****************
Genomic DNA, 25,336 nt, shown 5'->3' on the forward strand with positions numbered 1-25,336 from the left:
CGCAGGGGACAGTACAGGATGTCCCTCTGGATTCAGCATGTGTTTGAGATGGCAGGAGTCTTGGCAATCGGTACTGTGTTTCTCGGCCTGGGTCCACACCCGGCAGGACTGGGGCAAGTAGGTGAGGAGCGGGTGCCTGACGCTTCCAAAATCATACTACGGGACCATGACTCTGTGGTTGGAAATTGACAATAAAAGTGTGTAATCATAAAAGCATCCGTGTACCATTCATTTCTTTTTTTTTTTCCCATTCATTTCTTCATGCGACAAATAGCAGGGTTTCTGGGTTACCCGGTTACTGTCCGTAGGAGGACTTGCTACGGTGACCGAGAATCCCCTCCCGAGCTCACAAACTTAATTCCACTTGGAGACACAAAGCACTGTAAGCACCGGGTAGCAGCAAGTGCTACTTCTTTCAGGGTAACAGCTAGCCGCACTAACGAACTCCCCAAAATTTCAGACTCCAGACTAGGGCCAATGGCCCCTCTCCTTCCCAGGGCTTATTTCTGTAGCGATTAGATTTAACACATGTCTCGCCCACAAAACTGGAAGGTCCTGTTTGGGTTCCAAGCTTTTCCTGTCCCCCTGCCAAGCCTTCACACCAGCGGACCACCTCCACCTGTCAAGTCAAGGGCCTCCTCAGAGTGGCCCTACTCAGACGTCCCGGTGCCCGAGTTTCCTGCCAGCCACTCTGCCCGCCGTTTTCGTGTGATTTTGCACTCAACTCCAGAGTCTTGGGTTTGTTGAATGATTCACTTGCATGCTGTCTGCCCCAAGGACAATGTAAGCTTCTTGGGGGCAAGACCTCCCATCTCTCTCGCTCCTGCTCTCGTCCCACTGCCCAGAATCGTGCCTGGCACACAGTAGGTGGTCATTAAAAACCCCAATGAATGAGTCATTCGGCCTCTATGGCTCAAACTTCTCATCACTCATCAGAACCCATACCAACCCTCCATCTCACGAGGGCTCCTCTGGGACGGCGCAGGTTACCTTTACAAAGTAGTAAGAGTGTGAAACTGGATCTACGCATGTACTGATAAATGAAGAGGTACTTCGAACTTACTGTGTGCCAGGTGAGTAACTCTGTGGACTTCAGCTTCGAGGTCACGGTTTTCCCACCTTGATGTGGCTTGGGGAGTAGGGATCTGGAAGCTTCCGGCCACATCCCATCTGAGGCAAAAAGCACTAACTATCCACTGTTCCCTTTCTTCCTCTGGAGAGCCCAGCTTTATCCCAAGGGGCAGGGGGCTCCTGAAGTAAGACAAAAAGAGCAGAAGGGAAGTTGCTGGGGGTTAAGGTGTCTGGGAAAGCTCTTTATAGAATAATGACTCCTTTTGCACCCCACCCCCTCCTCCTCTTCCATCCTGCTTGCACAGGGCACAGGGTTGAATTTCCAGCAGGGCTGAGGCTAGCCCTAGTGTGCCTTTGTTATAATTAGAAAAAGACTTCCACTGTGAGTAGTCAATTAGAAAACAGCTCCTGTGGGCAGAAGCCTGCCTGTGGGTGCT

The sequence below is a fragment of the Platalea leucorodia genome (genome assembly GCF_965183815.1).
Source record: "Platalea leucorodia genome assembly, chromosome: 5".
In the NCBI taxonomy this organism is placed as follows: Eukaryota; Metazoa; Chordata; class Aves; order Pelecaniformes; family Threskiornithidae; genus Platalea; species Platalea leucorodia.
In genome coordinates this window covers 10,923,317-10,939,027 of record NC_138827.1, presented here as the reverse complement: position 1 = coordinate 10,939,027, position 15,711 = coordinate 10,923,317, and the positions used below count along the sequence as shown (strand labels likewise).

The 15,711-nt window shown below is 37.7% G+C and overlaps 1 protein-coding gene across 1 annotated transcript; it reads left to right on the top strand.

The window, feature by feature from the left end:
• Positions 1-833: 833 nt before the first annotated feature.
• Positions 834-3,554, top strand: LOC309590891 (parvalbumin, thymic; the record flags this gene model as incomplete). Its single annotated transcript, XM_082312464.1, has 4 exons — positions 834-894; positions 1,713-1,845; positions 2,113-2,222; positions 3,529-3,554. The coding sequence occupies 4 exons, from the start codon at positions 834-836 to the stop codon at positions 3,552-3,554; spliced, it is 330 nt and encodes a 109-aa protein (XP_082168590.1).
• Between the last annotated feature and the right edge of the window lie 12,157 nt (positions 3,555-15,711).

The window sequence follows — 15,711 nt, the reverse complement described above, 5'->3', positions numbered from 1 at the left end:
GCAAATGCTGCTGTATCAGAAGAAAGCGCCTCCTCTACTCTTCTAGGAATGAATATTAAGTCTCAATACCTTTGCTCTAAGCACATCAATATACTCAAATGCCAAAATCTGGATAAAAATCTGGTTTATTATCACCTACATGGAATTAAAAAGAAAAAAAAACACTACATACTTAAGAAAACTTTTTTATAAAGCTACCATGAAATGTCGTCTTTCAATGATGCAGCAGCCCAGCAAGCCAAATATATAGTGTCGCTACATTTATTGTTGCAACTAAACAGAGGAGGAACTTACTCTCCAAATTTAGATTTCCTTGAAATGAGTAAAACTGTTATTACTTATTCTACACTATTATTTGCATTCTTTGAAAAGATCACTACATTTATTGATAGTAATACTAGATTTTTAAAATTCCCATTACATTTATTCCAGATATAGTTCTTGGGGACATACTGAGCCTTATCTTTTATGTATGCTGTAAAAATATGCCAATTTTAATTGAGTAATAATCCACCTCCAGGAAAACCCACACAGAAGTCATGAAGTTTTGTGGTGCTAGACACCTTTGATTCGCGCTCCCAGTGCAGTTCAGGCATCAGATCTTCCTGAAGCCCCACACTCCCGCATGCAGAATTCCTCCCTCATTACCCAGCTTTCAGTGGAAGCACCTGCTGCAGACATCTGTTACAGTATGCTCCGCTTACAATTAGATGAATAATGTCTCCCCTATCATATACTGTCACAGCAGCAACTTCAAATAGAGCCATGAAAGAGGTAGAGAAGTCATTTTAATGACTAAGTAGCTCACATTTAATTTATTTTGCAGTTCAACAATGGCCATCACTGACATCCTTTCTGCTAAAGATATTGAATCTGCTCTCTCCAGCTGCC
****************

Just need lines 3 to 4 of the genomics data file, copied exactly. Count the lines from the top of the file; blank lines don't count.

The sequence below is a fragment of the Platalea leucorodia genome (genome assembly GCF_965183815.1).
Source record: "Platalea leucorodia genome assembly, chromosome: 5".